Hong Sung-Taek Returns to Lhotse South Face

8000ers Mountain
Hong Sung-Taek praying in Tengboche Monastery on the approach to Lhotse South Face.

This is the story of a lifelong personal quest. An obsession, you might say. A determined search for the excellence on one of the hardest, biggest walls in the Himalaya. Hong Sung-Taek has attempted — unsuccessfully — to open a new route on the mighty South Face of Lhotse five times. Now he is back at it, with a change: This marks the first time that the Korean climber will try the wall in spring, rather than in the post-monsoon season.

For his current attempt, the South Korean leader has gathered a large, heterogeneous team around him, including Uta Ibrahimi from Kosovo,  Gabriel Jaime Morant from Colombia, Chinese woman climber Jing He, and fellow Koreans Nak-Jong Seong and Jin-Kwon Woo. Last but not least in the team is Spanish 14×8000’er summiter Jorge Egocheaga, a quiet doctor known after his austere, lightweight approach to Himalayan expeditions and his fierce rejection of media attention. In 2017, Egocheaga and Hong managed to reach 8,250m on the South Face, their highest point so far.

The team reached Base Camp on April 9. During the trek in, Hong had time to answer some questions from ExplorersWeb.

Hong Sung-Taek and team during the trek to Lhotse. Photo: Hong Sung-Taek

Previously, you described Lhotse South Face as “the route of the 21st century” and “more valuable than climbing all the world’s 14 highest peaks”. Could you explain your feelings toward the challenge ahead?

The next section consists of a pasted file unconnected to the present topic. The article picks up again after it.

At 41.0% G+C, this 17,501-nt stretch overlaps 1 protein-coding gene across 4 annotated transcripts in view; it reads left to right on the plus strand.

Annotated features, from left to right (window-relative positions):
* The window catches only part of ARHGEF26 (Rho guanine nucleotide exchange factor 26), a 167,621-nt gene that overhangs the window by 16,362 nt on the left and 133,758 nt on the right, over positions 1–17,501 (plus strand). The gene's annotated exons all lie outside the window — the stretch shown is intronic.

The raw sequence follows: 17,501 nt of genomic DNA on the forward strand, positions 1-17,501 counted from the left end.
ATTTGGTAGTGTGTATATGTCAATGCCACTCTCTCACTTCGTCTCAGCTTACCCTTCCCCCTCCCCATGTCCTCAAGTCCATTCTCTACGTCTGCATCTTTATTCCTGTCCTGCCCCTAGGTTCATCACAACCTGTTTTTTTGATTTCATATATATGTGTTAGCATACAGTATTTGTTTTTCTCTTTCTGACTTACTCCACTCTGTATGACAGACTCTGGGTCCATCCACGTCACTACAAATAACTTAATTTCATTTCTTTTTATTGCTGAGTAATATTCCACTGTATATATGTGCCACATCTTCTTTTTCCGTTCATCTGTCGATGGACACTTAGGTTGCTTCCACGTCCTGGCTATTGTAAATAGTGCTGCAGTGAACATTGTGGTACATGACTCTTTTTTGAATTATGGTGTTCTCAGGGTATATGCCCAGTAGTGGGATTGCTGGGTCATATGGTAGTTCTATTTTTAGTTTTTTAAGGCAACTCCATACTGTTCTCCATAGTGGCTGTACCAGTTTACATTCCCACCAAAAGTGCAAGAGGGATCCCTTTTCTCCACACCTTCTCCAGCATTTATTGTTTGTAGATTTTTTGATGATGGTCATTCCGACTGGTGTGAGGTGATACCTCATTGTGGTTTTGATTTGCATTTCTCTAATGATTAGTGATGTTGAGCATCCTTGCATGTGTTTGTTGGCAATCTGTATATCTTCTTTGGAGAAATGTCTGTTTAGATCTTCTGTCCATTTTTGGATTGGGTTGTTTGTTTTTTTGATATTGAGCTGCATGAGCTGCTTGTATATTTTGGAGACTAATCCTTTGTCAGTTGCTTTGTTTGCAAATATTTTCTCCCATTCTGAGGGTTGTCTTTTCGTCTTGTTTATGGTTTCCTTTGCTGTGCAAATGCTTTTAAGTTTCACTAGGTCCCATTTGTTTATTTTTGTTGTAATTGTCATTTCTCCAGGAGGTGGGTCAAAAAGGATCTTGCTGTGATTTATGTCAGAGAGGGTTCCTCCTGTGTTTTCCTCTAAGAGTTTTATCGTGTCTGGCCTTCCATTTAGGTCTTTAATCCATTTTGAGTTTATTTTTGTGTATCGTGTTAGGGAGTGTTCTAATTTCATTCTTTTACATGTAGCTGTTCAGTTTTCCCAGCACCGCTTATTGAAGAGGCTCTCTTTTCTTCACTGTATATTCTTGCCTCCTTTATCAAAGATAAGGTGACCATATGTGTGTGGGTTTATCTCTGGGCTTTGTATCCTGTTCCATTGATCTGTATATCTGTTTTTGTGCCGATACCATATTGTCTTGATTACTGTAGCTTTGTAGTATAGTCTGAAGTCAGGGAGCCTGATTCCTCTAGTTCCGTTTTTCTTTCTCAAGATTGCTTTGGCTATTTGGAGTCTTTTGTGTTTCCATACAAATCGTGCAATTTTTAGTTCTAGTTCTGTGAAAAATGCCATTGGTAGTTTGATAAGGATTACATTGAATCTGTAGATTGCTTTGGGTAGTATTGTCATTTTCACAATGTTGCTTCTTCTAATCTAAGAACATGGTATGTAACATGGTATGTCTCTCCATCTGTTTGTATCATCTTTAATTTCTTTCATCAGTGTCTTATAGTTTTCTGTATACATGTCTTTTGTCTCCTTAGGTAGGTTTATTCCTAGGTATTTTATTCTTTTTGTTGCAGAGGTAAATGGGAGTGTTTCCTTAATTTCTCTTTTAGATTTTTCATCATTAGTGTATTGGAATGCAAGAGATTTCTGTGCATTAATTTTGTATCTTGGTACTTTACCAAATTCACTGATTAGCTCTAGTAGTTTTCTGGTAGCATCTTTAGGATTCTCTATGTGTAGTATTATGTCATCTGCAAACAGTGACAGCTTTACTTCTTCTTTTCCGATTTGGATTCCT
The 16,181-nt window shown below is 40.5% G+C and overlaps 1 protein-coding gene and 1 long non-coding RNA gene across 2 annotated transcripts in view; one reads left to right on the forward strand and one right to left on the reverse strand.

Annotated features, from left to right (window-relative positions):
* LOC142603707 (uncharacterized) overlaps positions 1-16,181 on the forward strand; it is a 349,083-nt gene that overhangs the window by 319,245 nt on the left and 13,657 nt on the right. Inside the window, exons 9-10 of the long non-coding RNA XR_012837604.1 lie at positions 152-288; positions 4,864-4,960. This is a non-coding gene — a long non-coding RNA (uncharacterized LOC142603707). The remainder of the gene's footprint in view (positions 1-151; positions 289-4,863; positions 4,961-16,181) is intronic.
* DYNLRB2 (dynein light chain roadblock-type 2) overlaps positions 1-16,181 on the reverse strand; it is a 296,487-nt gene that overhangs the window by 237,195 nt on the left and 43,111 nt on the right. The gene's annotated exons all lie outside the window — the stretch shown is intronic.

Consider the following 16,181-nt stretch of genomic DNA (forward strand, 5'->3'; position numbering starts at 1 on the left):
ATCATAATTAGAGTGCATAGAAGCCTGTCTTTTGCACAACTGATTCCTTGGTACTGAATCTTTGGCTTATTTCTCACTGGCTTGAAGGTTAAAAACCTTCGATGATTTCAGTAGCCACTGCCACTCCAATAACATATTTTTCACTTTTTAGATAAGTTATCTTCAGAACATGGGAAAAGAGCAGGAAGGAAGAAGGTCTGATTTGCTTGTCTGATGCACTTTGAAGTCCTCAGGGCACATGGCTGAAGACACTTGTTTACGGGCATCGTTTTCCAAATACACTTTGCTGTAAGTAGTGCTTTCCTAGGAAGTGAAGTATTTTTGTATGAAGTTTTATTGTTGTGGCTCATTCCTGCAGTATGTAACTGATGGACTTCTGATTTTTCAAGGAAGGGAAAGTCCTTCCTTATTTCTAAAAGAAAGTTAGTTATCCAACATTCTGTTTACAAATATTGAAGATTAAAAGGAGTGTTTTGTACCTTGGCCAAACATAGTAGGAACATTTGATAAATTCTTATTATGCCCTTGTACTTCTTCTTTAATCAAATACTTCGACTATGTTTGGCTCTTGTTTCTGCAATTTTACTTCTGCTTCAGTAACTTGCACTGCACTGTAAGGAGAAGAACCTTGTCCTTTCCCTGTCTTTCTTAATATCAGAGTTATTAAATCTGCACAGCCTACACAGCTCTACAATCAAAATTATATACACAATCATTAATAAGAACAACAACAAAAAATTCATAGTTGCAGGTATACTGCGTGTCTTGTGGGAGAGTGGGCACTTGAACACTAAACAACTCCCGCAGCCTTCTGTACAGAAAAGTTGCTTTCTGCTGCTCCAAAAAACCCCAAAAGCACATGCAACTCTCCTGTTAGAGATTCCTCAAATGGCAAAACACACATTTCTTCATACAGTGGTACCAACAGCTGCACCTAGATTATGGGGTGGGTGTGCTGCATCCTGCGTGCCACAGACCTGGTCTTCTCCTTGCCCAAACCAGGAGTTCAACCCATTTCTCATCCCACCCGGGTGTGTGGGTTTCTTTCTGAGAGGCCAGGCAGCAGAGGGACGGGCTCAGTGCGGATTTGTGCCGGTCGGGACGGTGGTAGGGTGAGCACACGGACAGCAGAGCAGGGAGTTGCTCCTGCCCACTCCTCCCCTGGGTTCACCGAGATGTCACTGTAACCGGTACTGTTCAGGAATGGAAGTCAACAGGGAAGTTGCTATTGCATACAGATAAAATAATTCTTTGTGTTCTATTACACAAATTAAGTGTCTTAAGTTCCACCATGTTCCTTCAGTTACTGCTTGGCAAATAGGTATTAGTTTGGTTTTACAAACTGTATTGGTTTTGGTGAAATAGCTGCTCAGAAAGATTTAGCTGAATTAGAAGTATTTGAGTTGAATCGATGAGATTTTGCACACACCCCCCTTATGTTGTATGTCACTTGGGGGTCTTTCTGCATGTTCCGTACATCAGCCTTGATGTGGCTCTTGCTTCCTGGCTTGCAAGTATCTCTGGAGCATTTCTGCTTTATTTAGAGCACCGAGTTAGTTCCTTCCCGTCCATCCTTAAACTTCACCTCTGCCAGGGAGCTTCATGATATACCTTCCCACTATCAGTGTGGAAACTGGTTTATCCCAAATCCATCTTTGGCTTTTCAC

I expect to succeed this time, with no injuries. If I wanted only to summit, I might have done it earlier, but I’m trying to be as safe as possible, to avoid giving the South Face any sacrifices. We learned a lot from our previous climb, and we’re very close to success now. I’ve paid this face such continuous devotion because I feel that it is more demanding than any climb in the Himalaya.

You attempted this route before in 1999, 2013, 2014, 2015 and 2017. What makes you return to this one Wall time after time?

I feel the soul of the mountain calling me. I would like see that spirit and to prove myself worthy of its company by summiting the South Face. I also believe that Lhotse is the most difficult mountain in the Himalaya, and that challenge draws me to it.

Communing with the spirit of Lhotse South Face. Photo: Hong Sung-Taek

What is your strategy and style?

We plan to acclimatize on the South Face of Mt. Lhotse itself. Some members of my expedition may use supplementary oxygen, some may not. I would like to install one more camp than we have done on previous attempts.

Are you attempting the same route?

Yes.

How can we follow your expedition?

Hong Sung Taek returns to one of the most formidable faces in the Himalaya.

Hong Sung-Taek of South Korea was a promising judo athlete but was injured while training for the Olympics. After his recovery, he turned to the outdoors. He has trekked to both Poles and crossed Greenland and the Bering Strait. Besides Lhotse South Face, his other Himalayan climbs include Everest and Pumori.

Related article:

Hong Sung-Taek Returns to Lhotse South Face

About the Author

AngelaB

Angela Benavides

Sport journalist, published author and communication consultant. Feeling back home at ExplorersWeb after five years exploring distant professional ranges.

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